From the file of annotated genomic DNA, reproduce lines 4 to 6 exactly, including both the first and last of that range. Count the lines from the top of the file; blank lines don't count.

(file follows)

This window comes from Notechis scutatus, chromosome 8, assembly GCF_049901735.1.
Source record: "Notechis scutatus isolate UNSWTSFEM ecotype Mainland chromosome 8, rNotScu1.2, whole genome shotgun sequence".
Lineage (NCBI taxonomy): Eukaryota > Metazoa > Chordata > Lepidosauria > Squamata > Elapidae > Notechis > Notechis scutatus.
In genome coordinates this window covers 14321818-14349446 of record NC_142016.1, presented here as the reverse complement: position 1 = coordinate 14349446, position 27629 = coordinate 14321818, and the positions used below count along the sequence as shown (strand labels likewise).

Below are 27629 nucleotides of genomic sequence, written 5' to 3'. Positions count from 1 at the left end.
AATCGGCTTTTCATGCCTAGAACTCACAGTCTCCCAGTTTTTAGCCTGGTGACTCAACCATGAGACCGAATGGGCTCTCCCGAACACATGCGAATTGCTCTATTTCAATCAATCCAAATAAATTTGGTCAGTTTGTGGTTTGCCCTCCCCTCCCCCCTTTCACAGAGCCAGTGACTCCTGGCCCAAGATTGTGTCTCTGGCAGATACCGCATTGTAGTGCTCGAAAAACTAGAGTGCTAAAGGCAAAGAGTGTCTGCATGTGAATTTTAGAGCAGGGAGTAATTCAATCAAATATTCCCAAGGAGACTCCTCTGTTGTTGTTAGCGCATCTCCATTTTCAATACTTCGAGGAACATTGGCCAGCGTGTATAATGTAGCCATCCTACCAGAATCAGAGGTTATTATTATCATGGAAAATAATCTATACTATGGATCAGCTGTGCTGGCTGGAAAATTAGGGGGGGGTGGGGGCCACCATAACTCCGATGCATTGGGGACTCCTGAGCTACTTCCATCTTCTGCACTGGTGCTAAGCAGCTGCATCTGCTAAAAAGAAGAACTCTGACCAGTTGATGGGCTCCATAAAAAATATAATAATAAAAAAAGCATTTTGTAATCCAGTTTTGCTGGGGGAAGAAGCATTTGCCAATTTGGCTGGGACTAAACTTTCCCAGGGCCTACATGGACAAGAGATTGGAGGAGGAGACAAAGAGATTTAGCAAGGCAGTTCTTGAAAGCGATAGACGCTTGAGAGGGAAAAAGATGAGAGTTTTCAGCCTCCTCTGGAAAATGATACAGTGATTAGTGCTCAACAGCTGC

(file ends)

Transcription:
In genome coordinates this window covers 14321818-14349446 of record NC_142016.1, presented here as the reverse complement: position 1 = coordinate 14349446, position 27629 = coordinate 14321818, and the positions used below count along the sequence as shown (strand labels likewise).

Below are 27629 nucleotides of genomic sequence, written 5' to 3'. Positions count from 1 at the left end.
AATCGGCTTTTCATGCCTAGAACTCACAGTCTCCCAGTTTTTAGCCTGGTGACTCAACCATGAGACCGAATGGGCTCTCCCGAACACATGCGAATTGCTCTATTTCAATCAATCCAAATAAATTTGGTCAGTTTGTGGTTTGCCCTCCCCTCCCCCCTTTCACAGAGCCAGTGACTCCTGGCCCAAGATTGTGTCTCTGGCAGATACCGCATTGTAGTGCTCGAAAAACTAGAGTGCTAAAGGCAAAGAGTGTCTGCATGTGAATTTTAGAGCAGGGAGTAATTCAATCAAATATTCCCAAGGAGACTCCTCTGTTGTTGTTAGCGCATCTCCATTTTCAATACTTCGAGGAACATTGGCCAGCGTGTATAATGTAGCCATCCTACCAGAATCAGAGGTTATTATTATCATGGAAAATAATCTATACTATGGATCAGCTGTGCTGGCTGGAAAATTAGGGGGGGGTGGGGGCCACCATAACTCCGATGCATTGGGGACTCCTGAGCTACTTCCATCTTCTGCACTGGTGCTAAGCAGCTGCATCTGCTAAAAAGAAGAACTCTGACCAGTTGATGGGCTCCATAAAAAATATAATAATAAAAAAAGCATTTTGTAATCCAGTTTTGCTGGGGGAAGAAGCATTTGCCAATTTGGCTGGGACTAAACTTTCCCAGGGCCTACATGGACAAGAGATTGGAGGAGGAGACAAAGAGATTTAGCAAGGCAGTTCTTGAAAGCGATAGACGCTTGAGAGGGAAAAAGATGAGAGTTTTCAGCCTCCTCTGGAAAATGATACAGTGATTAGTGCTCAACAGCTGC